Australian super funds are encountering a number of headwinds, including operating in a low-yield world, all while trying to meet their ever-shifting and, at times daunting, liabilities. Passive equity investing, though low in cost, has proven to be too volatile for many of these super funds to embrace. So the question remains, how can they properly position themselves in this market cycle? Michael Maduell, President SWFI, sat down for a conversation with State Super CEO John Livanas to garner some sage advice about investments and strategies in this market.
Maduell: Please tell our readers what makes State Super unique and how the superfund has transformed investment-wise?
Livanas: We are a US$ 40 billion fund. We support the pension liability of the state of New South Wales in Australia. We are constituted as a trust with an independent board of trustees. What makes us unusual is the need to pay benefits to the extent that there is a call on the capital of the fund on an annual basis which is 7% to 8%. The magic of compounding is continual money and allowing it to grow and compound itself. In our case, we have the exact opposite of compounding, with a payout of 7% to 8% a year. We have to solve a problem and make up the difference between capital sending and capital received.
Of course this means that every time the market drops, the fund crystalizes the losses. This is the problem we looked to solve five years ago; making 7 – 8% p.a. with low volatility and protection in down markets.
Maduell: That sounds like a tall task, 7% to 8% per year. Can you elaborate on how your fund approached the complex issue?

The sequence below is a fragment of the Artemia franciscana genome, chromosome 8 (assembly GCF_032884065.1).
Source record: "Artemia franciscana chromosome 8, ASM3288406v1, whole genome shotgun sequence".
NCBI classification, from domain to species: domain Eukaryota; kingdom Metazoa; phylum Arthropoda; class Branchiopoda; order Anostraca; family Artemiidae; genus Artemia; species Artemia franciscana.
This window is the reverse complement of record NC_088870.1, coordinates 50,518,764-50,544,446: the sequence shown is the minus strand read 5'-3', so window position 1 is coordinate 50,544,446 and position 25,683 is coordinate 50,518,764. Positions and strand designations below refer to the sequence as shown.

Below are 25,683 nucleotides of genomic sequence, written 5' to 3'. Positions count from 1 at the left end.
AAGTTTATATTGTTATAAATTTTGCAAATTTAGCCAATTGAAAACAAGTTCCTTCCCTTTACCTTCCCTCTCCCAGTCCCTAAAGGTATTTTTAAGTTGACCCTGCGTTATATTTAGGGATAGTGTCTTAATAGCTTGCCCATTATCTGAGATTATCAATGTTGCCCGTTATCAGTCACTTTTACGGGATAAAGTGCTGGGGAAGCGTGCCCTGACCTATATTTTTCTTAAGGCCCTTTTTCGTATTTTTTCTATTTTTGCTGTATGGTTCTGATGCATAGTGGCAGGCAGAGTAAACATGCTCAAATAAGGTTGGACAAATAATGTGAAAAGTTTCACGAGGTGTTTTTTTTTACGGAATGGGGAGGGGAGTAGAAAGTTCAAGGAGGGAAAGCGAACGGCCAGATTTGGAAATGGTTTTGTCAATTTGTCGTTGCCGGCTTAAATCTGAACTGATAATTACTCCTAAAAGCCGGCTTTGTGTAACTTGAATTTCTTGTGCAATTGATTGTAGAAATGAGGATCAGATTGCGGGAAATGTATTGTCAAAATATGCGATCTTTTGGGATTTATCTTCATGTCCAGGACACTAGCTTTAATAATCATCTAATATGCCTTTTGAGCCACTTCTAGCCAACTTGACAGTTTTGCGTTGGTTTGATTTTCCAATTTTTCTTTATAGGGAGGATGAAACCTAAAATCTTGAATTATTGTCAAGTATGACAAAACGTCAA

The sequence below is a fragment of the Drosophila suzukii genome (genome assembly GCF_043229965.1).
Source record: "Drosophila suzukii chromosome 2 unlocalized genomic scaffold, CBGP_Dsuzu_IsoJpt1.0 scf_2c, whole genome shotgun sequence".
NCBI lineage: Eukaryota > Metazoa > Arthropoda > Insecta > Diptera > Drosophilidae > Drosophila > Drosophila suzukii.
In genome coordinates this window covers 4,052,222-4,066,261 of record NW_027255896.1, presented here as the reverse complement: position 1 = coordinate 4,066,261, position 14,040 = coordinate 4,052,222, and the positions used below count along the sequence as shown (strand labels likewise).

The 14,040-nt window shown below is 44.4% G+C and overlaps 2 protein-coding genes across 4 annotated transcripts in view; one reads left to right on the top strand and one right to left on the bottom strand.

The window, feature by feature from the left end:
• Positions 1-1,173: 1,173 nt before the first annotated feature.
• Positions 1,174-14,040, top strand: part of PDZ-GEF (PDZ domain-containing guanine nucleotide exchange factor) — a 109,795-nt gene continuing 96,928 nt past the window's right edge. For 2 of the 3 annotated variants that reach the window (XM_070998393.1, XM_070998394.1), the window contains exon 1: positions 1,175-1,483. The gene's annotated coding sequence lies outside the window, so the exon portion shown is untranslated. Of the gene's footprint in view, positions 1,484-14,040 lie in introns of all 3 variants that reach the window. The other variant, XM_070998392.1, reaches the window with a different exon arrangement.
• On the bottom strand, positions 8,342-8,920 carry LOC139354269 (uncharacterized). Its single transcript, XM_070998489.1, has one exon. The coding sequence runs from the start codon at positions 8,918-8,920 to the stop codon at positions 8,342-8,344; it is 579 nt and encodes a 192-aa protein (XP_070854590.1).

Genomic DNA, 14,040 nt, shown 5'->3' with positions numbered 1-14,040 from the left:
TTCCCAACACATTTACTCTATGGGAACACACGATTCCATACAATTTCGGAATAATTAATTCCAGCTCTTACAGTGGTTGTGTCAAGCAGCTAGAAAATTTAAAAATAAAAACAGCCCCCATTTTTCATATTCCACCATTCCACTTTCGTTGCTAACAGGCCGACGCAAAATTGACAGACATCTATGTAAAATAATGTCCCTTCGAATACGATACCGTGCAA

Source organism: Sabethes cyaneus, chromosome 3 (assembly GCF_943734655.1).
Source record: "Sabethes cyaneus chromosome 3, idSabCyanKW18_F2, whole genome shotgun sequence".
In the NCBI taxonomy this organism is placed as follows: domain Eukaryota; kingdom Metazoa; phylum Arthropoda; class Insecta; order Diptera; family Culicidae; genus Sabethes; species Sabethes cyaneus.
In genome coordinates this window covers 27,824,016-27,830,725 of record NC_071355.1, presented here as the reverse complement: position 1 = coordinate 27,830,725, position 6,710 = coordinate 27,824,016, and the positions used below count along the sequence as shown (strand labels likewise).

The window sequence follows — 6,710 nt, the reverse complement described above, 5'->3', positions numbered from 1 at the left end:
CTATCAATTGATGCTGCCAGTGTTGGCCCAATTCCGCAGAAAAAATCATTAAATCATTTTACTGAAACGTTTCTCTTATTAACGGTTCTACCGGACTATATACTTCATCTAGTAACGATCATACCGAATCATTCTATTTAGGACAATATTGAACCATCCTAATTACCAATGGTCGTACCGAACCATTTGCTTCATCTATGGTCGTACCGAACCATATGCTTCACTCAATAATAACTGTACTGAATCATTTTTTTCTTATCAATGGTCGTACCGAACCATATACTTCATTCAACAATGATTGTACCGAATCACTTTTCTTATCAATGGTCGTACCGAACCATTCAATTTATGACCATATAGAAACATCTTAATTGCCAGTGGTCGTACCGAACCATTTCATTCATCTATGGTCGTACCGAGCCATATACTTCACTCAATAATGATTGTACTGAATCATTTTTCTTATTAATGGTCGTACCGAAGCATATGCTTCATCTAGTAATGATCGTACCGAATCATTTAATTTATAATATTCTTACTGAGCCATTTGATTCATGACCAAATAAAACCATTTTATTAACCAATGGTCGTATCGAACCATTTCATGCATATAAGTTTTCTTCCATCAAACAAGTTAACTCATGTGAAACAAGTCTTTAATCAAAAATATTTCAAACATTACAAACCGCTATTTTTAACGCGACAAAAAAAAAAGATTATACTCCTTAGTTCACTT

Livanas: Five years ago, we took a top and bottom approach on how we managed money. Managing the downside and volatility was a key factor, as was the need for liquidity. And most importantly we felt our portfolio would need to meet our ESG principles that we have committed to as part of our policy settings.
This resulted in the need to significantly change our portfolios.
We developed a three layered process: by understanding and managing aggregate risk (at a fund level), including the risk of currency and volatility in public markets; by hiring managers that displayed decision making processes that would protect the downside and manage liquidity, and yet still strive for strong growth; and by developing flexibility and decision rights through a strong delegations framework.
All this started with the need to build a team capable of achieving our goals. I felt that the prudent approach was to hire the team from the top, appointing experienced people as Head of Growth Assets (including Equities), Head of Defensive Assets (including fixed income and derivative programs), a Head of Alternatives charged with direct investment and governance oversight , and a Head of Strategy and Risk. And a CIO with superior team building skills, who would take on the direct load and allow me to manage the organization as a whole.
Maduell: Let’s analyze some of your allocations. Can we start with listed equities?
Livanas: Within the equities space, what became clear was that, while passive investment has a place, it has a risk character equal to the market. Our requirement was to develop exposure to equity risk premia in a way that would complement the overall risk of the portfolio and enhance the downside protection requirements. So we rotated to having far more exposure through active management, and where we retained passive investment for convenience, we ensured appropriate overlay management to manage risk.
A cornerstone of our change in our portfolios was the need to develop and implement a strategy to increase direct investments in infrastructure and other real assets.
Maduell: How about fixed income?
Livanas: Normal fixed income benchmarks create unintended exposures. We looked at smart beta, and examined alternative approaches to benchmarking in bonds.
In addition, in the current environment, our allocation to fixed income was very low. Where we have an exposure to fixed income, it’s largely with sovereigns, and we maintain a short duration to our Defensive strategies.